Apparently, memories of disaster drills--now expanded to encompass man-made catastrophes, as well as natural ones--will have a decidedly different flavor for many present-day kids. Check this out from CNN.com; the video is interesting, too (thanks, BoingBoing). Maybe, rehearsals are now terrifying because the real thing isn't so abstract or impossible anymore.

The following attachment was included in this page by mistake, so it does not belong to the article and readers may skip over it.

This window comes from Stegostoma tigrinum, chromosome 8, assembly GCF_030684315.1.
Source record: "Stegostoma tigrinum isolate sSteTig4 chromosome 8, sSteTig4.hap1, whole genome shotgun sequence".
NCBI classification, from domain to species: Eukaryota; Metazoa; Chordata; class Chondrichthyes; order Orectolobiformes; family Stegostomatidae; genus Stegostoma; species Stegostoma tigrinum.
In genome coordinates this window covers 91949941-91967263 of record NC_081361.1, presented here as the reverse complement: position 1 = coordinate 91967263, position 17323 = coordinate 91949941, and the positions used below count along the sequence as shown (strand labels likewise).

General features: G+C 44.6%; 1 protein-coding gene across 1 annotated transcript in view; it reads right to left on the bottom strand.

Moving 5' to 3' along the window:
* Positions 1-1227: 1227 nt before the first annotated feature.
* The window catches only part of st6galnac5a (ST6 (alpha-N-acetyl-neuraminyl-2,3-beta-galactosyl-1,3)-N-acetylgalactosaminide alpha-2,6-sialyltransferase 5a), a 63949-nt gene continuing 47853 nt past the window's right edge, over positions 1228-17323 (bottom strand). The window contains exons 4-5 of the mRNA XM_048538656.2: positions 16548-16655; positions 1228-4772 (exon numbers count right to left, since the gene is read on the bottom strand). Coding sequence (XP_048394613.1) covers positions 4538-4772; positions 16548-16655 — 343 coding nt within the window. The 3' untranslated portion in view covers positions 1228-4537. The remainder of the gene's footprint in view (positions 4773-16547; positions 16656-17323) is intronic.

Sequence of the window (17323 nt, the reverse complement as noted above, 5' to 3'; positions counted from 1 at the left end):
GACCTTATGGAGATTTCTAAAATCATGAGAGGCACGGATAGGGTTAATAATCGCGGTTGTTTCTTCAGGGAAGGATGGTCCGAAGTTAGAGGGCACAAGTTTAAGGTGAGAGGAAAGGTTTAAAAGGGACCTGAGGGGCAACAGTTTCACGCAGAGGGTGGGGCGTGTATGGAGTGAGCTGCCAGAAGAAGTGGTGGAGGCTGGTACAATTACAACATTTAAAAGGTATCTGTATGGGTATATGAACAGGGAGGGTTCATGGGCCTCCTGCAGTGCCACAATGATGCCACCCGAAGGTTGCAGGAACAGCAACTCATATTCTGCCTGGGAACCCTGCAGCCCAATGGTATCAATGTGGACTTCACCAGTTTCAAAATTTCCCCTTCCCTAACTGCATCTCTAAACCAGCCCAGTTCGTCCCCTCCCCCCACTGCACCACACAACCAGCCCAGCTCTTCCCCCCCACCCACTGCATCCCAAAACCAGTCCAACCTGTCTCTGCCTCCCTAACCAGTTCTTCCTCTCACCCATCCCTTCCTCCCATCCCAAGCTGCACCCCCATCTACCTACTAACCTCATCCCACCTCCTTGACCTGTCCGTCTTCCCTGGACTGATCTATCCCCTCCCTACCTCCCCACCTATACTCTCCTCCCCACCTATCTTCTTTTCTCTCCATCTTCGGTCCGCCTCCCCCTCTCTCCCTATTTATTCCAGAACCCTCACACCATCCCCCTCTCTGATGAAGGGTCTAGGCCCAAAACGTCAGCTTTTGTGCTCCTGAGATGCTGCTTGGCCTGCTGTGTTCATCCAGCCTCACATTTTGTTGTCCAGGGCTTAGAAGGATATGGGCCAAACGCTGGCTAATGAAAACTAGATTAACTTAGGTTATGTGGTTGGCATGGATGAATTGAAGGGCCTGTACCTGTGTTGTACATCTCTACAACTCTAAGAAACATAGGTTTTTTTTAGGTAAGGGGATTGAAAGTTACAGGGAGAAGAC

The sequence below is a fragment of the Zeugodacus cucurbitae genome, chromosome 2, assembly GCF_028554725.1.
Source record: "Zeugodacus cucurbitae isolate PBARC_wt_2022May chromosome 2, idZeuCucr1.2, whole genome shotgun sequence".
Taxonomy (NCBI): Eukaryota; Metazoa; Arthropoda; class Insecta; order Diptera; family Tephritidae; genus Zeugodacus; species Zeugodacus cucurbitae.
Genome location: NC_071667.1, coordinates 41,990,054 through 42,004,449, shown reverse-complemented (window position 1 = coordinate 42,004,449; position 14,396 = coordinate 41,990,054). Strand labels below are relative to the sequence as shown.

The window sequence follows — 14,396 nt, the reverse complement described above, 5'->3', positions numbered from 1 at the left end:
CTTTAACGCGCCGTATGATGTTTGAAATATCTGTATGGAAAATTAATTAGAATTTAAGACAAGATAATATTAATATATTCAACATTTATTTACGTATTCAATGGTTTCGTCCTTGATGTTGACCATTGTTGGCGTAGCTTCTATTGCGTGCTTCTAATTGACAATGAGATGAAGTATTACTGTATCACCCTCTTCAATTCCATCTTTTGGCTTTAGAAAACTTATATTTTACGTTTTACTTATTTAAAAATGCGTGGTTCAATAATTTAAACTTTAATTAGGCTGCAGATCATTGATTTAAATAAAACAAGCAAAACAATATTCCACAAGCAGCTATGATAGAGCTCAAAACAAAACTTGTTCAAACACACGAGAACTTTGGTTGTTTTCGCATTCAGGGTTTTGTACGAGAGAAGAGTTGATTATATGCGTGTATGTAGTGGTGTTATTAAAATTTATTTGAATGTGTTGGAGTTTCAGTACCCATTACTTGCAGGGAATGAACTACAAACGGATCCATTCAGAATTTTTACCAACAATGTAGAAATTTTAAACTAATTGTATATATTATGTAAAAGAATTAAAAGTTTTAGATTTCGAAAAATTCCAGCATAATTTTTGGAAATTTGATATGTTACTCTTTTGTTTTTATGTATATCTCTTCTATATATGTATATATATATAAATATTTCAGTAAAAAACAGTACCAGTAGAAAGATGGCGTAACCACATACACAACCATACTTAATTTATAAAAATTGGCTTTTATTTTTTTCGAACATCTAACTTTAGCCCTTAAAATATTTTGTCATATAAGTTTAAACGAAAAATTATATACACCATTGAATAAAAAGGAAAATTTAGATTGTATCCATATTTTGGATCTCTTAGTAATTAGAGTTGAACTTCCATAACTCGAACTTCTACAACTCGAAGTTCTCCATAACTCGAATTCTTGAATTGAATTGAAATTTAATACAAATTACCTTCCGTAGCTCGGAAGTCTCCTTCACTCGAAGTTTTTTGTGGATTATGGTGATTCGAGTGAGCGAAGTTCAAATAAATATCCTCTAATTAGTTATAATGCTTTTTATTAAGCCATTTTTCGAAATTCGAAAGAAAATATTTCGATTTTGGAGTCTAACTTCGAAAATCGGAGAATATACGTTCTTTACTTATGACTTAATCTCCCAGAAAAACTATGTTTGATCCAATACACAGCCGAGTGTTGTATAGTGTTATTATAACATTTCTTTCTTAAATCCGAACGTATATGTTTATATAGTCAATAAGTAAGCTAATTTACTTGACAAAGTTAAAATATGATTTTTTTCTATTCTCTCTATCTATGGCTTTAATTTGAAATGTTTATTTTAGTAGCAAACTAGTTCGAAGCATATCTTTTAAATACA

Despite the themes' relative popularity in adult fiction, YA fiction that deals directly with terror and our current state of perpetual emergency (what color are we today?) has not yet been commercially successful, and I haven't noticed that anyone is acquiring it aggressively. Ultimately, it's not for me to say whether the marketplace of YA readers wants a YA take on the material that has occupied the likes of adult-fiction luminaries like Jonathan Safron Foer, John Updike, and Don DeLillo (with not inconsiderable commercial success, I might add). But what I can say is that terrorism and fear and our national obsession with preparedness must, I'm sure, be apparent in some form in day-to-day teenage experience--and anything that's there in real teenage experience is fair game for the fictional versions. In other words, even if you're not writing about terrorism, fear, paranoia, etc., how can they not affect the worlds of your books?